Updated: Jun 30
“You are not the problem, the problem is the problem.”
It can be a difficult task to separate ourselves from our struggles, especially when they feel all encompassing. When anxiety, depression, guilt, or grief have become a part of our everyday life and our everyday narrative, it can feel impossible to see them as separate from us, as something we are experiencing, not a piece of our identity. When our struggles become enmeshed in who we are, rather than something we are currently experiencing, it can be easy to lose sight of how to deal with those struggles. It can feel as though you have become depression, anxiety, guilt, or grief themselves, but I can promise you that you are not the problem, the problem is the problem.
Don’t’ get me wrong, I know that this idea of separating from our problems is easier said than done. The way mental health is discussed makes it even tougher. The statements we make often go something like “I am depressed,” “I am anxious,” and the questions often go something like, “how long have you had depression/anxiety/enter any mental health issue here,” as if we own them and they are a part of us forever. There is little room to imagine ourselves without them. What if we changed this narrative? What if we talked about these mental health issues as if they were fellow travellers, sometimes with us for a while, sometimes just here for a short visit? What if we discussed them as separate entities? Let me give you an example using depression.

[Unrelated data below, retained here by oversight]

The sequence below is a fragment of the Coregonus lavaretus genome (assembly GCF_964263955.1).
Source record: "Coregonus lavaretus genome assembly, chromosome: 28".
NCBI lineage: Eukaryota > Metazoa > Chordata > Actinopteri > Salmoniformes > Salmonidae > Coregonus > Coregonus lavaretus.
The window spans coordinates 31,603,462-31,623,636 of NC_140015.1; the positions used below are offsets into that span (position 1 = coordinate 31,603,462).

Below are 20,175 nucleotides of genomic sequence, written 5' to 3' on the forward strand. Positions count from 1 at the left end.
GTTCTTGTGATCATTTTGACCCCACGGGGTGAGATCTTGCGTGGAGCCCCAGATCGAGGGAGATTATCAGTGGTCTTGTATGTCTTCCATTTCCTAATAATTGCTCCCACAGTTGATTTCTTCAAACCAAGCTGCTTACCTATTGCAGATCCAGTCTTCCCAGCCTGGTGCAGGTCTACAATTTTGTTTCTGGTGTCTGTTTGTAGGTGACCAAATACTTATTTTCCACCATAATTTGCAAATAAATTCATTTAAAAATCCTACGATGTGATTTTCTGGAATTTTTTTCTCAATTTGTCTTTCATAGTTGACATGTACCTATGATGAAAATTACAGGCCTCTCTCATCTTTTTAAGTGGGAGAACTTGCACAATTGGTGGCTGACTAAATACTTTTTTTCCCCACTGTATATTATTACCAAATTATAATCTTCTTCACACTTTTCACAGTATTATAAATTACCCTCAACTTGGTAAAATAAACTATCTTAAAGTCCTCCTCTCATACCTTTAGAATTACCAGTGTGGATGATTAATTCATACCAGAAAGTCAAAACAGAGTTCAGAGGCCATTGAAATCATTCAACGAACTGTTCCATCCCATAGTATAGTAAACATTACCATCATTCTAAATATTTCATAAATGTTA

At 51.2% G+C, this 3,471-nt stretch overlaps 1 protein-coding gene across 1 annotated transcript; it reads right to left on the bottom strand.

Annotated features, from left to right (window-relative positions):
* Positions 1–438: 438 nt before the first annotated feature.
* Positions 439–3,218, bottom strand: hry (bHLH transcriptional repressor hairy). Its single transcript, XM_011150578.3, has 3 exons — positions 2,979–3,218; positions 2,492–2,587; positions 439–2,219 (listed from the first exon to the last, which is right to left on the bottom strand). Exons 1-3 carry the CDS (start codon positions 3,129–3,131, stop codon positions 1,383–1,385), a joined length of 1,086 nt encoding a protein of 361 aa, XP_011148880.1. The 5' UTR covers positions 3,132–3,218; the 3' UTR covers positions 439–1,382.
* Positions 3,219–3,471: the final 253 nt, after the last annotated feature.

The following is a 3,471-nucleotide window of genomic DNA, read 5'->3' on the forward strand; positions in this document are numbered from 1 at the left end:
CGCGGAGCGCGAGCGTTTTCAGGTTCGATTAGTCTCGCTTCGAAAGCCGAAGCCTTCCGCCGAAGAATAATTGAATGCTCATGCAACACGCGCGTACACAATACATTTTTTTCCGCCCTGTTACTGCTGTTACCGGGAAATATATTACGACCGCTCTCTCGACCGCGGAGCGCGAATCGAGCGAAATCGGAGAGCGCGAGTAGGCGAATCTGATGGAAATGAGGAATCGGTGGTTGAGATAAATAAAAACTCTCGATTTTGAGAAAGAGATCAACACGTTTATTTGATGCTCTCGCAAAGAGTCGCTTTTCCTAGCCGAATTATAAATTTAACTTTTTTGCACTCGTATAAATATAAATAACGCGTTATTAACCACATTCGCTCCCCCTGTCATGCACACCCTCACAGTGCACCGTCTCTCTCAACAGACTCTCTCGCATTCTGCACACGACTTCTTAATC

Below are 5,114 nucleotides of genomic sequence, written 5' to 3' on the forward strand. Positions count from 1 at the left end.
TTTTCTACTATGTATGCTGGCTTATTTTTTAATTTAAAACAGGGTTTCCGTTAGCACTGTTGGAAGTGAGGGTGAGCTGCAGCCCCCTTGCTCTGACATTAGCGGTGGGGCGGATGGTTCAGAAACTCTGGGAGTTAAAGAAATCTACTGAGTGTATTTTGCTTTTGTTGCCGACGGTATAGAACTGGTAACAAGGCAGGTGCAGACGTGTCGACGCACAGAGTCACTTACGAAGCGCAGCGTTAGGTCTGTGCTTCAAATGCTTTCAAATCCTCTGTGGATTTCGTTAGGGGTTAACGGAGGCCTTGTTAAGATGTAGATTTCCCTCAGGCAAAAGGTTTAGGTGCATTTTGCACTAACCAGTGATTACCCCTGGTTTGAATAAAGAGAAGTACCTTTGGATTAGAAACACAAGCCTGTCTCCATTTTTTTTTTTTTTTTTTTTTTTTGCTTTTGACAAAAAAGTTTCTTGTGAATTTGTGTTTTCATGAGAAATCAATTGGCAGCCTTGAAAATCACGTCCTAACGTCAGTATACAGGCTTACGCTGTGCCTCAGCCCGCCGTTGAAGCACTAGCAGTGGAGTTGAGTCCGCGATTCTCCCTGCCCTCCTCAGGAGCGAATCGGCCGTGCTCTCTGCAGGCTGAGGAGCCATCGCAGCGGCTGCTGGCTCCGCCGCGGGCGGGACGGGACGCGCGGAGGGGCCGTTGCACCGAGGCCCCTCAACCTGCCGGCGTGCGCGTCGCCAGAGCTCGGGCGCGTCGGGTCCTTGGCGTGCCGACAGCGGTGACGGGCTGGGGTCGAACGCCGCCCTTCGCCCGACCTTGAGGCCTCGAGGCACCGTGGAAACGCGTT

Depression can feel all-encompassing and overwhelming for those who are experiencing it. It is a tough one to separate from because it can feel as though it has made a home deep within us and we cannot seem to find the door to it. The way we discuss depression often reinforces this, but we can begin to change that narrative by giving depression an identity outside of us. For example, naming it as “the grey cloud.” This way the narrative changes; it becomes, “the grey cloud is around today, and has been following me for a while.” This opens the door to allow us to separate who we are from what we are experiencing in that moment and can make it feel less overwhelming. It gives us more power over the experience and makes it a little easier to take steps towards making the cloud dissipate.
If you think this could be a useful tool in your own life or you’d like to hear more about it, you can book an appointment or a free consultation.